Acid–base disturbances, in particular metabolic acidosis, are frequently encountered in severely injured and critically ill patients.1 Several previous studies have shown admission base excess and lactate levels to be reliable variables in the triage of patients requiring ICU resources.2–7
Base excess was first introduced in 1960 by Siggard-Andersen to qualify the nonrespiratory component in acid–base imbalance.8 Base excess is defined as the amount (mmol l−1) of strong acid or strong base needed to restore arterial whole blood to a pH of 7.4, with the sample fully saturated with oxygen at 37°C and a partial pressure of carbon dioxide (pCO2) of 40 mmHg.9,10 This approach was later modified by introducing extracellular base excess or standard base excess (SBE), which proved to be independent of the respiratory pCO2.11–14 The availability of blood gas analysers for easy and rapid determination of base excess and lactate levels has led to the routine determination of both in the clinical evaluation of critically ill patients.2,3,6,7
Several previous investigations have established base excess as well as lactate levels as valuable indicators of both shock and the efficacy of resuscitation in trauma patients.15–21 Furthermore, both base excess and lactate levels have been shown to be predictive of transfusion requirements,22–24 oxygen debt,4,14,19,21,23,25–27 the increased risk of shock-related complications [i.e. multiple organ failure, acute respiratory distress syndrome (ARDS), renal failure, coagulopathy],14,18,21,27–29 the outcome of patients,6,14,19,23 survival after haemorrhage,4,5 as well as mortality after trauma.4,6,14,18,21,25,27,30,31 Thus, base excess and lactate levels, respectively, are recognized as important variables to evaluate the clinical condition of critically ill patients and serve as reliable indicators for prognosis.6,32,33 In addition, clinical decisions are often based on changes in both base excess and lactate levels over time.2,25,27,28
The determinations of base excess and lactate levels are usually performed by standard blood gas analysers. Most algorithms used today for calculating the base excess use measured pH, pCO2 and haemoglobin (Hb) values, and are based on the fundamental Van Slyke equation modified by Siggard-Andersen in 1977.9 However, arterial blood samples may be difficult to obtain owing to patient size, lack of patient cooperation and required technical skills. Furthermore, arterial puncture may cause complications, including pain, arterial damage, haemorrhage, aneurysm formation, thrombosis of the artery and infection.34 Therefore, the possibility of using venous blood for blood gas analysis and the calculation of base excess is being discussed and may be of clinical interest.
A modification of the Van Slyke equation for calculation of the whole blood base excess (BEz) has been proposed by Lang and Zander.35 This approach takes the known effect of oxygen saturation of Hb into account by including a correction term for oxygen saturation in the fundamental Van Slyke equation.36 Therefore, calculation of base excess from any blood sample (venous or arterial blood) based on measured pH, pCO2, Hb concentration (cHb) and O2 saturation (SO2) may be possible.35,36 At present, the accuracy of the Van Slyke equation modified according to Zander has been shown in vitro by using a wide-ranging triple-set of reference values for pH, pCO2 and base excess in normal oxygenated human blood.35 Over a wide range (−30 to +30 mmol l−1) of varying base excess, mean inaccuracy was less than 1 mmol l−1. In a further ex-vivo study, using venous blood from 50 healthy volunteers, the calculated base excess from venous blood according to Zander perfectly agreed with the normal base excess from arterial blood, even though pH, pCO2 and SO2 varied widely.37 The aim of the present study was to investigate in vivo whether both the base excess and the lactate level can be reliably determined in central venous blood under steady-state conditions and in haemorrhagic shock. In addition, we assessed the applicability of the Van Slyke equation modified according to Zander by comparing the calculated whole blood base excess according to Zander (BEz) with whole blood base excess values obtained from standard blood gas analysis according to the NCCLS (National Committee for Clinical Laboratory Standards) for all conditions.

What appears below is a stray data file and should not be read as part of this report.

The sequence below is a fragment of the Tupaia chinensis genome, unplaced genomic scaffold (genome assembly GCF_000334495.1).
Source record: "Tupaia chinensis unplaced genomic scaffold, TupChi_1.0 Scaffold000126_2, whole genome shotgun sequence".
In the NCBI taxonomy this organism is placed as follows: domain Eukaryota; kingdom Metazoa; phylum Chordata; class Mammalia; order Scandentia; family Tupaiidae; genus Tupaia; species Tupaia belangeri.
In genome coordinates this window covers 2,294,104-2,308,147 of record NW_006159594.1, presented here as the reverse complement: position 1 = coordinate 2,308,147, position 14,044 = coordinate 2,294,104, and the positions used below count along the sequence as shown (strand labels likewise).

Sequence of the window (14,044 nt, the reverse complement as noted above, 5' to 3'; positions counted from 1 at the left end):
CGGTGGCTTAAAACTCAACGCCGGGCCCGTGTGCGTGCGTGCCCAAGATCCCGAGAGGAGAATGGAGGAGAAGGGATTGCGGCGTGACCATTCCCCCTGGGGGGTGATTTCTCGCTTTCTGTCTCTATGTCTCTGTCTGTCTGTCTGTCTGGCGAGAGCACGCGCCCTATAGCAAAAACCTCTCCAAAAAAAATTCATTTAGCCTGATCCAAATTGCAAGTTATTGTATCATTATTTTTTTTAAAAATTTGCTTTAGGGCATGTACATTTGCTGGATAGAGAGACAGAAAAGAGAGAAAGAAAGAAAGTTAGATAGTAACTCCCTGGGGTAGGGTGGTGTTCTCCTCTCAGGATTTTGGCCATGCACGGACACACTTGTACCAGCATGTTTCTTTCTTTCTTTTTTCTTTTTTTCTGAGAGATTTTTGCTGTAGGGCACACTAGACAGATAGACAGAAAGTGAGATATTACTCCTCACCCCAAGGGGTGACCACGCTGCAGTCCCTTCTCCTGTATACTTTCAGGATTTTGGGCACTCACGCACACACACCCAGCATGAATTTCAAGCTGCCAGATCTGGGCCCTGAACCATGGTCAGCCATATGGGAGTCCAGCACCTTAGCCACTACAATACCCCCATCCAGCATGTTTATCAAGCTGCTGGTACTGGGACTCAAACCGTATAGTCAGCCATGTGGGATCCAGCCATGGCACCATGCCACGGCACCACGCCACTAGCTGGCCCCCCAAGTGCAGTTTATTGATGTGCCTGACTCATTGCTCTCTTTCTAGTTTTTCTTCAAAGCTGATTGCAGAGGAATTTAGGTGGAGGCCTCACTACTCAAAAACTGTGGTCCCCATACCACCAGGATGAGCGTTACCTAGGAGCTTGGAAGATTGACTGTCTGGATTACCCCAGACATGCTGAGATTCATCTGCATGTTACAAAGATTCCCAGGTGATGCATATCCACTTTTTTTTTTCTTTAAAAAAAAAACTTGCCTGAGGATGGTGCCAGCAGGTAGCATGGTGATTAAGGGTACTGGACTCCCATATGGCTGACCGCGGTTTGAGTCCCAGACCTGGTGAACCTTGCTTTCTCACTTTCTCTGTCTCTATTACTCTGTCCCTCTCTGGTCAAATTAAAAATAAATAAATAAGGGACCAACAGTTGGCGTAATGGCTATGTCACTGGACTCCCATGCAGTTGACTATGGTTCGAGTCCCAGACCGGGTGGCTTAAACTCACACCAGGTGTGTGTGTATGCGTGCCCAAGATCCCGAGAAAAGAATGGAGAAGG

Materials and methods
In the framework of another study38 investigating anaemia tolerance, animals were randomized into two groups of 12 pigs each, receiving hydroxyethyl starch (HES) 130 (136 kD) or HES 650 (647 kD), blinded to the experimental investigator. Both HES solutions have identical molar substitution (0.42), C2/C6 ratio (5: 1) as well as concentration (6%). The study group consisted of 24 pigs with a mean body weight of 43 ± 4 kg. The pigs were fasted overnight but allowed free access to water. The study protocol was authorized by the Veterinary Office of the Canton de Vaud (Service Vétérinaire, Lausanne, Canton de Vaud, Switzerland). All experiments were performed according to the guidelines of the Swiss Federal Veterinary Office.38
Premedication and anaesthesia